In February 2021, the luxury brand, Valentino, put out a tweet featuring a video of Kenyan social media influencer, Elsa Majimbo (now 21), speaking about her children’s book collaboration with the global fashion brand. In the build-up to the announcement, the brand’s account had declared, “It’s Elsa’s world, we’re just living in it.”
They could not have been more right.
By the beginning of 2020, hardly anyone had ever heard of Majimbo, which has made her rise into global popular culture all the more fascinating to watch. Though her Instagram account had been active as far back as 2016, it was her COVID lockdown content that marked her ascent as many turned to digital content for sense of community and engagement. In one of her early lockdown videos posted to Instagram on April 27, 2020, Majimbo pokes fun at people who keep insisting that “We are going out after lockdown”, and quips, “Are we going to pay for my Uber?”
Often, Majimbo, who has 2.5 million Instagram followers and 1.2 million TikTok followers, would post herself with her hair in simple plaits and biting into a bag of crisps; her energy of someone entirely unfazed by the isolating circumstances of the pandemic. The themes she spoke to were simple and relatable, and the quality of her videos was often grainy, creating an aesthetic somewhere between the amateurish and the unbothered. As British Vogue reported;
“Majimbo became a leading example of how to foster a cult following on the internet with only an iPhone 6, a bag of crisps and a pair of tiny 1990s sunglasses.”
It was already intriguing enough that a then-teenage Kenyan would go viral internationally as she shot sarcastic lockdown videos, but few would have imagined her new fame leading to collaborations with global brands like Valentino, Bumble and Fenty within months of her emergence.
Many have asked what it is that made her stand out. And there really is not a definitive answer to that, but it is clear that Majimbo’s new leveraging is as a result of a mix of her messaging, her delivery of it, the technologies that have supported it, and the dynamics of an unprecedented global pandemic.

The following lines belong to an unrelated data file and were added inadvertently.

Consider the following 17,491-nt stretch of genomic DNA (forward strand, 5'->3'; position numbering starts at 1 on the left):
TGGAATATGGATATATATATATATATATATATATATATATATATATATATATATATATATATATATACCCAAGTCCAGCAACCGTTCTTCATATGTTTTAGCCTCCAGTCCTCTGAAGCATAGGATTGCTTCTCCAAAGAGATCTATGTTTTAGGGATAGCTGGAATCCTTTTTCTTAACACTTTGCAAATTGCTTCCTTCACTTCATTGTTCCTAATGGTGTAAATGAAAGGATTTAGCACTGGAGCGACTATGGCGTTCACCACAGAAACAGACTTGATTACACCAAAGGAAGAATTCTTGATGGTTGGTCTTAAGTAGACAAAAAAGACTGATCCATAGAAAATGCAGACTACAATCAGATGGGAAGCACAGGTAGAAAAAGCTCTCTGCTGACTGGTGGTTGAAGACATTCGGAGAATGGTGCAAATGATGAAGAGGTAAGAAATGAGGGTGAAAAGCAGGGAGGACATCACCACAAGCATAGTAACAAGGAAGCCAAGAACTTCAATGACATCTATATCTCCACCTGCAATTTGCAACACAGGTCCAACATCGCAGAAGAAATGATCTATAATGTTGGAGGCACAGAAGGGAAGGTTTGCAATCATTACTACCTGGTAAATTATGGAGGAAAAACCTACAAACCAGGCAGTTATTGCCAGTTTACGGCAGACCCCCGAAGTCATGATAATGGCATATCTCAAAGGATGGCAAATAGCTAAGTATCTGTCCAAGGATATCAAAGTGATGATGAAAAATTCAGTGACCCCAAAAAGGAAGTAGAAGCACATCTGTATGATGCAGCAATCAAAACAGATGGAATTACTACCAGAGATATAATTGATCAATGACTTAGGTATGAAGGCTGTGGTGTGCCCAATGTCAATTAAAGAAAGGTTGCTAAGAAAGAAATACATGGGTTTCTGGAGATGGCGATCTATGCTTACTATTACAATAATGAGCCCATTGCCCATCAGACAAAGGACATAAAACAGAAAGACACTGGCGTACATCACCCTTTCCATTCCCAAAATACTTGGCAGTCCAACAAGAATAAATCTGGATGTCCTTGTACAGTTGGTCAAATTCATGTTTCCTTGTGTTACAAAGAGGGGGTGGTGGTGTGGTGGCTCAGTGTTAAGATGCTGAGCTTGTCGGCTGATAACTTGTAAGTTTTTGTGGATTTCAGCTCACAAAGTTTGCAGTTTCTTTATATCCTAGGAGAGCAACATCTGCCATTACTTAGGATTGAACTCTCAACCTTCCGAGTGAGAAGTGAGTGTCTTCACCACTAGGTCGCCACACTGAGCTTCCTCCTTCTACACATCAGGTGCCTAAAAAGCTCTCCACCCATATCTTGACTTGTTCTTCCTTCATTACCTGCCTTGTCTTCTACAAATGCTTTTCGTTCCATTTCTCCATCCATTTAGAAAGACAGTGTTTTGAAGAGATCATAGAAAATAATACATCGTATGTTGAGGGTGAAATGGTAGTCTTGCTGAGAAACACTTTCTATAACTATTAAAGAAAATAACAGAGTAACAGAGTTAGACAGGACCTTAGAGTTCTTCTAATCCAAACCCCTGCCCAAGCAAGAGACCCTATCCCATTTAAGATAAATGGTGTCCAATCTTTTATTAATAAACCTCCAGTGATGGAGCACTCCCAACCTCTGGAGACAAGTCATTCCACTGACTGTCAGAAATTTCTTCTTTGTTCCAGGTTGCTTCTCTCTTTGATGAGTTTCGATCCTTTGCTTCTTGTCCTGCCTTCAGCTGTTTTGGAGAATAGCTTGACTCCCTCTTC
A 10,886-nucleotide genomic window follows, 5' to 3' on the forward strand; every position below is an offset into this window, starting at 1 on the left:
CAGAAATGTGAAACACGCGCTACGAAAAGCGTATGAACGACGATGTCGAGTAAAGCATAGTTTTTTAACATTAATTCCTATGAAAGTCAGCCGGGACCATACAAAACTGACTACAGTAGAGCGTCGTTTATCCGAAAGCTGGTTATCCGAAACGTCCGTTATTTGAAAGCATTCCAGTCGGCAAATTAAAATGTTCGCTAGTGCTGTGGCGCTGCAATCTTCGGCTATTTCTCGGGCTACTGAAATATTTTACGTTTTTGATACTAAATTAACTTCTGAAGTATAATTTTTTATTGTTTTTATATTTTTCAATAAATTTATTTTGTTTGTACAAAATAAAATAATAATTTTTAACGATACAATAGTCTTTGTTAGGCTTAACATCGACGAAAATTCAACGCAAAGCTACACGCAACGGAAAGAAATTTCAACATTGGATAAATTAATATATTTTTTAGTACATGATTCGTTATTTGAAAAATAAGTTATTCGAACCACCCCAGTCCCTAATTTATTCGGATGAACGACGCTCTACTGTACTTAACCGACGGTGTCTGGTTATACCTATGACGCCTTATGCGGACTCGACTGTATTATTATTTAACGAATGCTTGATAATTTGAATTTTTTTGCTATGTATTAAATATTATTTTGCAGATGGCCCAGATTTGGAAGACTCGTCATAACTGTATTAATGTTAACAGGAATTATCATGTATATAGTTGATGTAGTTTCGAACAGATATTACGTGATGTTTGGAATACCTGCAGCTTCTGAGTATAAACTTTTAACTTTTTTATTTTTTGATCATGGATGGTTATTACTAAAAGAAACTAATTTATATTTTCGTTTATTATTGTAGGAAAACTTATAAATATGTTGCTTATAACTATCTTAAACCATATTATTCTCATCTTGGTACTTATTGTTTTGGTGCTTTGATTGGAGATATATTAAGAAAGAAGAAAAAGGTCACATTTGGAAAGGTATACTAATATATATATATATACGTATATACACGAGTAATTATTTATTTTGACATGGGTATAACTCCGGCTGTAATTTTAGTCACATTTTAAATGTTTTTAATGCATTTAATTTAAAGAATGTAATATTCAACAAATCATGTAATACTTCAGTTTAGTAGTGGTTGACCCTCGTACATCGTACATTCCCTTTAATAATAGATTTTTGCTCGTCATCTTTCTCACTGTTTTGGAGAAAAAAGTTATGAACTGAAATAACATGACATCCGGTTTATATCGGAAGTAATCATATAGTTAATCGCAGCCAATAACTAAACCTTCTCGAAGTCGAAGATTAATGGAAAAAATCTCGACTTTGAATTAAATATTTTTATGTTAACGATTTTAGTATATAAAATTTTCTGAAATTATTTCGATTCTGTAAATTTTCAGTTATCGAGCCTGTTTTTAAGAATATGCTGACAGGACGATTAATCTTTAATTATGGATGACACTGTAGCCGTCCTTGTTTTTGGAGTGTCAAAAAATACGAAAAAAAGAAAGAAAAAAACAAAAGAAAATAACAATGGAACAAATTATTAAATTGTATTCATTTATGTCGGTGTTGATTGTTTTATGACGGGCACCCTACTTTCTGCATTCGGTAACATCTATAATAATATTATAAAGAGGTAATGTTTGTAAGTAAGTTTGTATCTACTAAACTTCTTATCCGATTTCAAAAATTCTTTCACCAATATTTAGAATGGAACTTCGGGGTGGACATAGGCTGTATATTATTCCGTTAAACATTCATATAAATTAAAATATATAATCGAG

Furthermore, while she has not overtly situated herself within a feminist politics, I view some of her actions as readably feminist and sitting under the broad umbrella of Black digital feminisms.
Black digital feminisms
US-based academic, Catherine Knight Steele, observes in her recently published book, Digital Black Feminism, that Black women have played a significant role in influencing structural changes to digital spaces through, for example, developing apps and digital platforms. But also, she notes how Black women have been early adopters – and transformers – of existing platforms with their digital innovation serving as a model for other creatives to follow.
One example of such innovation from within Africa is the successful blog and platform Adventures from the Bedrooms of African Women which was co-founded by Malaka Grant and Nana Darkoa Sekyiamah, author of the currently popular book, ‘The Sex Lives of African Women’. Featuring a range of diverse content around sex and sexuality – from abstinence to erotica to polyamory – Adventures from the Bedrooms of African Women offers an intimate look into African women’s sex lives through personal stories and experiences. While discussions around sex and sexuality remain a challenge on a still conservative continent, it is important to note that the blog was founded in 2009 when the context would have been even more restrictive. This was also a time when digital and social media were still very new, and therefore speaks to what Steele notes about Black digital feminists being early adopters of digital spaces. Another similarly positioned platform is HOLAAfrica!, which creates digital space for queer African women and asserts diverse African sexualities.
Tiffany Kagure Mugo is one of HOLAAfrica!’s co-founders. “For me, Black digital feminism encompasses all the work online that is seeking to carve out a space for specifically black and brown women or queer folx,” she notes. Mugo further adds that online spaces are promoting the voices of those who would otherwise be unheard. “Be it through tweeting or podcasting or Instagram Lives or having an OnlyFans accoun, this is anything that is carving out space intentionally for folx who otherwise would be silenced in the great vast white cis-het male dominated interwebs."
Other online community-building endeavours such as the hashtag #AfriFem (short for African Feminists) – particularly popular on Twitter and Instagram – have been used by African feminists, both on the continent and within the African diaspora, to share knowledge and information and also to seek out others of similar interests and politics.
Cultivating a ‘soft’ life aesthetic
As Mugo notes, the work of defining what exactly constitutes Black digital feminism can be difficult. What someone might read as feminist practice, for example, might be read otherwise by someone else. And one such area that sometimes elicits debate is around the politics of consumerism and capitalism.